On Monday last week, gunmen kidnapped a European oil employee in Sana’a hours after the town was rocked by explosions — the second abduction of a Westerner in four days. Meanwhile, US drones roam Yemeni skies with impunity, killing militants and civilians alike.
Inside the lawyer’s office, the assembled company exploded with anger when someone mentioned the conference’s final communique, the Benomar document, and its proposals of federalism.
“How can you talk about federalism if you don’t even have a state apparatus?” the broad-shouldered, deep-voiced host said from his spot in one corner of the room.
“There is a land grab, and it’s a political sham. While [people] are killing each other in the streets, [the elite] sit and negotiate in Sana’a,” he said.
The powerful tribal and political figures who attended the national dialogue conference were the same people who were in a mad race to grab land and impose de facto realities on the ground, pulling and dragging Yemen in different directions like a group of thieves pulling on an old stolen jacket and tearing it apart.
“They are creating a new situation in Yemen, based on regionalism. With all the negative aspects of the Yemeni political parties and internal struggles, it was better than what will happen next — because the next conflicts will be between those of the same region ... apart from the conflict between different regions,” Yemeni history authority and journalist Sami Ghaleb said.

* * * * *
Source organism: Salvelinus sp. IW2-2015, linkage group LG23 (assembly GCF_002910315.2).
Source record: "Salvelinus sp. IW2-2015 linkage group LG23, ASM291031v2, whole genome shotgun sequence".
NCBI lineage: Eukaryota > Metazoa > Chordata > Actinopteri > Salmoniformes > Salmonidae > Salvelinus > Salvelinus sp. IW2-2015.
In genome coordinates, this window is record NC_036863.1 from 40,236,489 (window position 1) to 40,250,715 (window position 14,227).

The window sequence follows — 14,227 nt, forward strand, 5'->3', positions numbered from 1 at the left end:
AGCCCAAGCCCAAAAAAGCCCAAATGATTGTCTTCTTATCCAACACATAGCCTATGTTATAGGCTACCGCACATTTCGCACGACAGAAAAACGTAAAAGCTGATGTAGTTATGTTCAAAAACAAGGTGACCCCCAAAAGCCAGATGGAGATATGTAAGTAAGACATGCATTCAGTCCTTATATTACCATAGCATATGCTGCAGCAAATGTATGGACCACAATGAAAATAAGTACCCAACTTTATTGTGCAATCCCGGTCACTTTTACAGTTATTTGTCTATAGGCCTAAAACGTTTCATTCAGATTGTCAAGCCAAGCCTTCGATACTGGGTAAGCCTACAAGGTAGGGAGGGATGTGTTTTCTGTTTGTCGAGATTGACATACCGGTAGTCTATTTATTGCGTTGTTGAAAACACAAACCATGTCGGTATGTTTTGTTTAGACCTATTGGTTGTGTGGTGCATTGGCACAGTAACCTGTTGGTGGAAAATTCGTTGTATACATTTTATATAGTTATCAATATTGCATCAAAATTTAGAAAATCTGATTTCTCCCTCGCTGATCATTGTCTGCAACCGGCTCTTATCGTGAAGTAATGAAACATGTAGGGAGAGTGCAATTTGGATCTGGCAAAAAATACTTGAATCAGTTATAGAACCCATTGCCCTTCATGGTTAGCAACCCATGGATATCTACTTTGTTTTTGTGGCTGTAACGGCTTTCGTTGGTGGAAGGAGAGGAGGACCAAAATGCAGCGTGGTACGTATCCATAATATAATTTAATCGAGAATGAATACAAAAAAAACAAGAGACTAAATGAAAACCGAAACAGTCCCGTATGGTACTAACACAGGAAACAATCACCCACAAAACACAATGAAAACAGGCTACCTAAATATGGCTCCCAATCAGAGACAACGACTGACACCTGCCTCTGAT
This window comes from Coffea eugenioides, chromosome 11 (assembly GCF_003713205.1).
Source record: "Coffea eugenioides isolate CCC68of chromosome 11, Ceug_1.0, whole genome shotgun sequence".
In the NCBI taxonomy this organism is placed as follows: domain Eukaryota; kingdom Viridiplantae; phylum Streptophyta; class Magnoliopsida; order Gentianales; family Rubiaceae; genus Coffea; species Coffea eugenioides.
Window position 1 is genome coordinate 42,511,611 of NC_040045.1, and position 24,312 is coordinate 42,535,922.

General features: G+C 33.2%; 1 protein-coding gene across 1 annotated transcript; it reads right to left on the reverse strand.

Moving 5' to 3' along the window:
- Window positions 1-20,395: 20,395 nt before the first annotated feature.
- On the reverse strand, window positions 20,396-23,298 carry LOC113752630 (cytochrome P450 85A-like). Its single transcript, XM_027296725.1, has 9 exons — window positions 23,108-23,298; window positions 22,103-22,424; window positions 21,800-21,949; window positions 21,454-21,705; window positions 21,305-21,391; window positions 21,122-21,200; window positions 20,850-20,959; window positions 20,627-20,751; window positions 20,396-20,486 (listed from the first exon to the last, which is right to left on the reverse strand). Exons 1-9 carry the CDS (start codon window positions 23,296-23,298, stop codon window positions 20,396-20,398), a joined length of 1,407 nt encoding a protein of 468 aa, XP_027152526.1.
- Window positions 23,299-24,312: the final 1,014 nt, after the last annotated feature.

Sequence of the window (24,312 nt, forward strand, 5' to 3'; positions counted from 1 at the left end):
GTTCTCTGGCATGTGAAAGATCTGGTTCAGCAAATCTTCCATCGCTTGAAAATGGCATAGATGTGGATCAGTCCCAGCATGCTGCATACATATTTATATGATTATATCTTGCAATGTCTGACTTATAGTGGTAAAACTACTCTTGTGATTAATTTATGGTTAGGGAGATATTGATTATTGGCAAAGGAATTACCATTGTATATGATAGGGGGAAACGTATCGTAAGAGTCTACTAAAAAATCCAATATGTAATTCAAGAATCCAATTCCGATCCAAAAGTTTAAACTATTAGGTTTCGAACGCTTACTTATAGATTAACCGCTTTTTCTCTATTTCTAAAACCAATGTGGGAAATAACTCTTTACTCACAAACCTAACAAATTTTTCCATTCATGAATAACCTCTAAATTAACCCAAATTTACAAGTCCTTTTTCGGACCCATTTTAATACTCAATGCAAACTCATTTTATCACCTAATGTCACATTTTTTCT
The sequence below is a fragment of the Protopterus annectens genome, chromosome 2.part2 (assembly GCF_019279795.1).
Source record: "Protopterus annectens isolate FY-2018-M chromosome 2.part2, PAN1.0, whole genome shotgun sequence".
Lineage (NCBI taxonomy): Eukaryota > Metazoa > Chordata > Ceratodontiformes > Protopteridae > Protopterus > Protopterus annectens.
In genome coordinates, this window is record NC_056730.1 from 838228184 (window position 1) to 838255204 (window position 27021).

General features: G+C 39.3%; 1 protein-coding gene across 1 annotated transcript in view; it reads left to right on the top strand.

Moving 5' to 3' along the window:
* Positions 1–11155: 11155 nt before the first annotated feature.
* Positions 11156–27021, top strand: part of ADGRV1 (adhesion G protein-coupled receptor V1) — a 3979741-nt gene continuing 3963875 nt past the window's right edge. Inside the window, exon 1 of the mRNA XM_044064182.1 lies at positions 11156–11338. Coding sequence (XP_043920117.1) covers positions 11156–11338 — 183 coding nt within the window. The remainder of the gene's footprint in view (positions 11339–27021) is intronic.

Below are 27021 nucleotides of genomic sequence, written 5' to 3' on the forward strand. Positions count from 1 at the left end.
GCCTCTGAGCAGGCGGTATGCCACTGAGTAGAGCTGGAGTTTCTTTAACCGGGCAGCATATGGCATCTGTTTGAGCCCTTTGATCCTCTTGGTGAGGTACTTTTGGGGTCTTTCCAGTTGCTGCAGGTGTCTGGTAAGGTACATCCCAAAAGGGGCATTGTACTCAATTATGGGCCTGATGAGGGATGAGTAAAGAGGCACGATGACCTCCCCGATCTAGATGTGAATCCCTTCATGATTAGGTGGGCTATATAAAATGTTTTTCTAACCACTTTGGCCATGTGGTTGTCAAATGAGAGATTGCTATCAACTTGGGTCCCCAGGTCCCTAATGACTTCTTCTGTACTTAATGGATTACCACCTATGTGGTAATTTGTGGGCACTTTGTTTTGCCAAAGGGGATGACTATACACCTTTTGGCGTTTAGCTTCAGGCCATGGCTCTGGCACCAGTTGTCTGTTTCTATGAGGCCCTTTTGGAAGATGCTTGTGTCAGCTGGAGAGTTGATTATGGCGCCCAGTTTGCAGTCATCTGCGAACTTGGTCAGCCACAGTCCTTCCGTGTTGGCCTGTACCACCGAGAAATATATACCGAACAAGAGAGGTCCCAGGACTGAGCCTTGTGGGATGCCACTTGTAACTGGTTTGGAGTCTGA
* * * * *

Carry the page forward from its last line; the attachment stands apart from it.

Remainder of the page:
A black-and-white portrait of stern former Yemeni president Ibrahim al-Hamdi, forever clad in military gear, hung above their heads — a reminder of unattained dreams for their country. In the 1970s, al-Hamdi tried to build a modern state. He tried to curtail the tribes’ power, but was assassinated a few years into his rule.
Bottles of water, cans of juice and coke, as well as cigarettes and plastic bags holding qat (a narcotic chewing leaf) were arranged before each man. The men followed their rituals methodically, debating and chewing the herbal stimulant. They talked about the north, the former Yemen Arab Republic, where a sectarian war is raging between the Huthis — Zaydi Shia rebels — and Salafis in neighboring areas. Fearing Huthi expansion, an alliance of tribes and militia fighters associated with the leading Sunni Islamic party al-Islah had joined the fight alongside the Salafis.
The war was no more a sectarian war, one of the men added, because the tribes, many of whom were Zaydis themselves, were fighting through fear of Huthi expansion and what its members represented as a rival power. The war was now both religious and tribal. Hums of agreement rose from the audience.
In the south, the separatists were demanding full independence and showing signs of evolving quickly into an armed insurgency with xenophobic talk of southern purity and frequent attacks on government posts.
Someone at the meeting asked rhetorically: “When faced by indiscriminate force by the army and police what do you do?”
Years of peaceful demonstrations had yielded them nothing but more oppression and more land grabs by the northern sheiks, a writer at the meeting said.
That week, a tank shell had killed 14 civilians gathered for a funeral of a killed fighter.
However, the separatists were splitting — tribes from the oil-rich southern province of Hadramout had taken over government institutions, laid siege to oil fields and were calling for autonomy for their own region.